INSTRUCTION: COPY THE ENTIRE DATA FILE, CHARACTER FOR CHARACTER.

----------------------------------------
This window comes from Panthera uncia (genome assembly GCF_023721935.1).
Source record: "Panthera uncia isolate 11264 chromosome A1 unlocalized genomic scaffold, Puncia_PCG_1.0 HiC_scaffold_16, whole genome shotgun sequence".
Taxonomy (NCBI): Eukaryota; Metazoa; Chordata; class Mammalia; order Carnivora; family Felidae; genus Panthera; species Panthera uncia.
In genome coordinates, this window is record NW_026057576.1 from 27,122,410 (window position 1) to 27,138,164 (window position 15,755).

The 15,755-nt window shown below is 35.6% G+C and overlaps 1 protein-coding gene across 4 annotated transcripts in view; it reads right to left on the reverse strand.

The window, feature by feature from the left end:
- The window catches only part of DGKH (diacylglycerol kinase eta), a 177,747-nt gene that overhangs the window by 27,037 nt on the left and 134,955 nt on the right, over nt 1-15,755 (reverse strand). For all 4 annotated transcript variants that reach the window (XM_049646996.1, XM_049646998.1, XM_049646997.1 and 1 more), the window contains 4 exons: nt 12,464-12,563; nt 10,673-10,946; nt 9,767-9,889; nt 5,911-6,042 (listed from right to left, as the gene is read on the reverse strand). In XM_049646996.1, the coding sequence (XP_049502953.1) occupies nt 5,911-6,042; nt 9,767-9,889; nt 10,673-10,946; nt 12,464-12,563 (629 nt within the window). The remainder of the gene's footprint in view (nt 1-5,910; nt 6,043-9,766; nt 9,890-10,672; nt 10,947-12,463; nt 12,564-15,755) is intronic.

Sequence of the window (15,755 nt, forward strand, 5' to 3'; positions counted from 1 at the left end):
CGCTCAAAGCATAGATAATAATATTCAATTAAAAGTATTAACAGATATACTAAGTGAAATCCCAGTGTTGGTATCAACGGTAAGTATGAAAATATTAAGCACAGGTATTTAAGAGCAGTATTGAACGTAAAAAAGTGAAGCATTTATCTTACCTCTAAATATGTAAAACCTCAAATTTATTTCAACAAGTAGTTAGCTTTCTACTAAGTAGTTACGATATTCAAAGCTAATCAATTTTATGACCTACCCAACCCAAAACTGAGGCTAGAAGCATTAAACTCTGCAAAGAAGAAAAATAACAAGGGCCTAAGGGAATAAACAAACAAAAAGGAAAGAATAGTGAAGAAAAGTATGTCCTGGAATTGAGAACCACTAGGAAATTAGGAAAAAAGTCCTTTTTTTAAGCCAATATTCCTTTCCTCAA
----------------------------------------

This window comes from Panthera uncia (genome assembly GCF_023721935.1).
Source record: "Panthera uncia isolate 11264 chromosome A1 unlocalized genomic scaffold, Puncia_PCG_1.0 HiC_scaffold_16, whole genome shotgun sequence".
Taxonomy (NCBI): Eukaryota; Metazoa; Chordata; class Mammalia; order Carnivora; family Felidae; genus Panthera; species Panthera uncia.
In genome coordinates, this window is record NW_026057576.1 from 27,122,410 (window position 1) to 27,138,164 (window position 15,755).

The 15,755-nt window shown below is 35.6% G+C and overlaps 1 protein-coding gene across 4 annotated transcripts in view; it reads right to left on the reverse strand.

The window, feature by feature from the left end:
- The window catches only part of DGKH (diacylglycerol kinase eta), a 177,747-nt gene that overhangs the window by 27,037 nt on the left and 134,955 nt on the right, over nt 1-15,755 (reverse strand). For all 4 annotated transcript variants that reach the window (XM_049646996.1, XM_049646998.1, XM_049646997.1 and 1 more), the window contains 4 exons: nt 12,464-12,563; nt 10,673-10,946; nt 9,767-9,889; nt 5,911-6,042 (listed from right to left, as the gene is read on the reverse strand). In XM_049646996.1, the coding sequence (XP_049502953.1) occupies nt 5,911-6,042; nt 9,767-9,889; nt 10,673-10,946; nt 12,464-12,563 (629 nt within the window). The remainder of the gene's footprint in view (nt 1-5,910; nt 6,043-9,766; nt 9,890-10,672; nt 10,947-12,463; nt 12,564-15,755) is intronic.

Sequence of the window (15,755 nt, forward strand, 5' to 3'; positions counted from 1 at the left end):
CGCTCAAAGCATAGATAATAATATTCAATTAAAAGTATTAACAGATATACTAAGTGAAATCCCAGTGTTGGTATCAACGGTAAGTATGAAAATATTAAGCACAGGTATTTAAGAGCAGTATTGAACGTAAAAAAGTGAAGCATTTATCTTACCTCTAAATATGTAAAACCTCAAATTTATTTCAACAAGTAGTTAGCTTTCTACTAAGTAGTTACGATATTCAAAGCTAATCAATTTTATGACCTACCCAACCCAAAACTGAGGCTAGAAGCATTAAACTCTGCAAAGAAGAAAAATAACAAGGGCCTAAGGGAATAAACAAACAAAAAGGAAAGAATAGTGAAGAAAAGTATGTCCTGGAATTGAGAACCACTAGGAAATTAGGAAAAAAGTCCTTTTTTTAAGCCAATATTCCTTTCCTCAA